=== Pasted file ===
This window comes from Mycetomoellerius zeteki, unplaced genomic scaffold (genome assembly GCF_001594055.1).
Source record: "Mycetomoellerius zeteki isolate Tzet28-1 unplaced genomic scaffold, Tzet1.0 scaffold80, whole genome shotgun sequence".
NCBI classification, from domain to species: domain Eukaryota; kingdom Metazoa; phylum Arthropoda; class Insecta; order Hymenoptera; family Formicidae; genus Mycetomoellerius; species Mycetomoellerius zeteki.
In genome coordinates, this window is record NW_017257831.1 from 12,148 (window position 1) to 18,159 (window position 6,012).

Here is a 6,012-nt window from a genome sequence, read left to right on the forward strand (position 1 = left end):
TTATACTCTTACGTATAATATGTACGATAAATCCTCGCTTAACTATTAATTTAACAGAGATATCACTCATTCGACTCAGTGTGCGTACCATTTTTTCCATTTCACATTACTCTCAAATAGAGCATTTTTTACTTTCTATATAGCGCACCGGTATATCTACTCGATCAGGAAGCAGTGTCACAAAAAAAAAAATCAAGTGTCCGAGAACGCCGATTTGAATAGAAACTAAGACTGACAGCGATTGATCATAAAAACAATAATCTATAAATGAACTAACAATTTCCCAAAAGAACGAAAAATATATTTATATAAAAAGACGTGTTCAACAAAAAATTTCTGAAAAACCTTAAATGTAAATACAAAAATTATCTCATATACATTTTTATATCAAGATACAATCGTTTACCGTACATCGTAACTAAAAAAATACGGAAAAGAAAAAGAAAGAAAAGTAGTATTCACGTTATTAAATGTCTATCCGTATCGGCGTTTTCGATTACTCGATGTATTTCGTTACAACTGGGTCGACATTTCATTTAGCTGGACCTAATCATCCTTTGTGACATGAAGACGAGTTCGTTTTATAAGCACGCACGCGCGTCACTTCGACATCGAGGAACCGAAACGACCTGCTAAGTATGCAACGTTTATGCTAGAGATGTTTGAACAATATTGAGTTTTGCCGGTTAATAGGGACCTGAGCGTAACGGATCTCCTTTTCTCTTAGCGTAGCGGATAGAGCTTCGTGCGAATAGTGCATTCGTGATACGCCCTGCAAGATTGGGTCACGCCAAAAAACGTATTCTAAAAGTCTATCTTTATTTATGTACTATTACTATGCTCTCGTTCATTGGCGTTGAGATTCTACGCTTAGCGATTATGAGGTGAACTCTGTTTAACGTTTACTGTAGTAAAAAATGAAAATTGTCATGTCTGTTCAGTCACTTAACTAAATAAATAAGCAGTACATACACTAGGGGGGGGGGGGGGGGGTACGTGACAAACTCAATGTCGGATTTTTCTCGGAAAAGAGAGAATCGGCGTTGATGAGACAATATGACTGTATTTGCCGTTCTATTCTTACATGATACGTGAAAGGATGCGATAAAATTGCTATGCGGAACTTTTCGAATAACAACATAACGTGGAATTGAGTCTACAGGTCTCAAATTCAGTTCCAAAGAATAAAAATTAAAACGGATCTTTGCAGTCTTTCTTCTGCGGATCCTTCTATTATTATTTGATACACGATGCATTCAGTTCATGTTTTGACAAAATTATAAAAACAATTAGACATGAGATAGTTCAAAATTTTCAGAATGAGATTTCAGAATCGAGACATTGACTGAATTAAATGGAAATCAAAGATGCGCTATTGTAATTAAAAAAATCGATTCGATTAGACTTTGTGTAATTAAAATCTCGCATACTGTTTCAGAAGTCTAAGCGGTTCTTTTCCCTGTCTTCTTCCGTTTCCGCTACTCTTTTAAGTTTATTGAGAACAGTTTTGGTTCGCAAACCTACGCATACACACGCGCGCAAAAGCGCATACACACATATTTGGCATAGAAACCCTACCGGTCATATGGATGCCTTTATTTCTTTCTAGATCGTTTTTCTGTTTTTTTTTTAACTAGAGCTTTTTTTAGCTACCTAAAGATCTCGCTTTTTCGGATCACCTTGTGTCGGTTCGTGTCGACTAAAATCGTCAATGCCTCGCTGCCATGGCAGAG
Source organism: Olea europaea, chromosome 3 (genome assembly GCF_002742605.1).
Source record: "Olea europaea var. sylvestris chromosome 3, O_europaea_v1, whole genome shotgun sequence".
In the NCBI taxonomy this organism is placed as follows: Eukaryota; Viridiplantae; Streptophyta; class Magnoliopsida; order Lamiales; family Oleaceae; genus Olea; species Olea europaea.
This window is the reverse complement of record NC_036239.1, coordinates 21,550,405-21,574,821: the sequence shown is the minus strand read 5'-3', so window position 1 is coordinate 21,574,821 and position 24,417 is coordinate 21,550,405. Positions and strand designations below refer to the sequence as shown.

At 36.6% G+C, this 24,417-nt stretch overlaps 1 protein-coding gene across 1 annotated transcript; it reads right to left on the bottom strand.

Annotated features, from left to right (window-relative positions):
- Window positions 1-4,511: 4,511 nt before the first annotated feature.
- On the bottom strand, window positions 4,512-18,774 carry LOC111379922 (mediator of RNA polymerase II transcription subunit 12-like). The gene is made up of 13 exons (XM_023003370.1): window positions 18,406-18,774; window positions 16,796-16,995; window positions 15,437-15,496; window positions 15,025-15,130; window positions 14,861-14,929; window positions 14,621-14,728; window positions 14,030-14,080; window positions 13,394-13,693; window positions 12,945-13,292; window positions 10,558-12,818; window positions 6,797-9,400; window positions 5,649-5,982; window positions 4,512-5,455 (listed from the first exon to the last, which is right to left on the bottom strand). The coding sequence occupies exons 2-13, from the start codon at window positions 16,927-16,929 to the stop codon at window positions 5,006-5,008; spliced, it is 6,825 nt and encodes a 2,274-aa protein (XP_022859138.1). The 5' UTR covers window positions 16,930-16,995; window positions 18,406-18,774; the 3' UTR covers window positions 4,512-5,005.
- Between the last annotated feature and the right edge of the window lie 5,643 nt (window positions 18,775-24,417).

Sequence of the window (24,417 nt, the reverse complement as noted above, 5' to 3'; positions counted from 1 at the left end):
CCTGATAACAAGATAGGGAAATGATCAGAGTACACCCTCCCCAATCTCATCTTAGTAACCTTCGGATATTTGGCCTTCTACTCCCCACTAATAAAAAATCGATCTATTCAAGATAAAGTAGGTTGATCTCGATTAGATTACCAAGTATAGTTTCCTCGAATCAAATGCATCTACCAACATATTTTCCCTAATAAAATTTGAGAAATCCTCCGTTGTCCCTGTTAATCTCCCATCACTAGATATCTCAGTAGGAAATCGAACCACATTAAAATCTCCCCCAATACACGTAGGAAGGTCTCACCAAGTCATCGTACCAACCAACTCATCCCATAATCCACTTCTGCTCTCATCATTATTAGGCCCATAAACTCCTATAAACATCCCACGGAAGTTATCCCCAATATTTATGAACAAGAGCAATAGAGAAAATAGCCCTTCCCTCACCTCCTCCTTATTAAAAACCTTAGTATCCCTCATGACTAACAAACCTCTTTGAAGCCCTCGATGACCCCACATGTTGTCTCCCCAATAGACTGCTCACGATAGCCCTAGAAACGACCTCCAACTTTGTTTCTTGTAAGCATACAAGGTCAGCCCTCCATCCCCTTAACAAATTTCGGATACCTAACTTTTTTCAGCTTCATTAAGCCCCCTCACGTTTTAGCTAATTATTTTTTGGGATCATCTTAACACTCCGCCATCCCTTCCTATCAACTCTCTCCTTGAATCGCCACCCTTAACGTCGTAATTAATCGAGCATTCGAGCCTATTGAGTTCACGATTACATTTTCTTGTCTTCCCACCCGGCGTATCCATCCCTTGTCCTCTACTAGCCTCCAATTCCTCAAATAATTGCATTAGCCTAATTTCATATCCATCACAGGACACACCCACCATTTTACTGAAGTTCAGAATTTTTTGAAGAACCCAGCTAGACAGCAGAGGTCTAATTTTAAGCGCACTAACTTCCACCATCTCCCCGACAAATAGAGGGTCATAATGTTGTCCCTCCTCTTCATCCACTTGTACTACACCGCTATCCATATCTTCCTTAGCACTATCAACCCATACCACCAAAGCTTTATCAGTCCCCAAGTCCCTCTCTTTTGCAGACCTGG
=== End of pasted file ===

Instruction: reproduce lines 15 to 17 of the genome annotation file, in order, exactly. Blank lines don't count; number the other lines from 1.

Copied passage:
- Between the last annotated feature and the right edge of the window lie 5,643 nt (window positions 18,775-24,417).

Sequence of the window (24,417 nt, the reverse complement as noted above, 5' to 3'; positions counted from 1 at the left end):
CCTGATAACAAGATAGGGAAATGATCAGAGTACACCCTCCCCAATCTCATCTTAGTAACCTTCGGATATTTGGCCTTCTACTCCCCACTAATAAAAAATCGATCTATTCAAGATAAAGTAGGTTGATCTCGATTAGATTACCAAGTATAGTTTCCTCGAATCAAATGCATCTACCAACATATTTTCCCTAATAAAATTTGAGAAATCCTCCGTTGTCCCTGTTAATCTCCCATCACTAGATATCTCAGTAGGAAATCGAACCACATTAAAATCTCCCCCAATACACGTAGGAAGGTCTCACCAAGTCATCGTACCAACCAACTCATCCCATAATCCACTTCTGCTCTCATCATTATTAGGCCCATAAACTCCTATAAACATCCCACGGAAGTTATCCCCAATATTTATGAACAAGAGCAATAGAGAAAATAGCCCTTCCCTCACCTCCTCCTTATTAAAAACCTTAGTATCCCTCATGACTAACAAACCTCTTTGAAGCCCTCGATGACCCCACATGTTGTCTCCCCAATAGACTGCTCACGATAGCCCTAGAAACGACCTCCAACTTTGTTTCTTGTAAGCATACAAGGTCAGCCCTCCATCCCCTTAACAAATTTCGGATACCTAACTTTTTTCAGCTTCATTAAGCCCCCTCACGTTTTAGCTAATTATTTTTTGGGATCATCTTAACACTCCGCCATCCCTTCCTATCAACTCTCTCCTTGAATCGCCACCCTTAACGTCGTAATTAATCGAGCATTCGAGCCTATTGAGTTCACGATTACATTTTCTTGTCTTCCCACCCGGCGTATCCATCCCTTGTCCTCTACTAGCCTCCAATTCCTCAAATAATTGCATTAGCCTAATTTCATATCCATCACAGGACACACCCACCATTTTACTGAAGTTCAGAATTTTTTGAAGAACCCAGCTAGACAGCAGAGGTCTAATTTTAAGCGCACTAACTTCCACCATCTCCCCGACAAATAGAGGGTCATAATGTTGTCCCTCCTCTTCATCCACTTGTACTACACCGCTATCCATATCTTCCTTAGCACTATCAACCCATACCACCAAAGCTTTATCAGTCCCCAAGTCCCTCTCTTTTGCAGACCTGG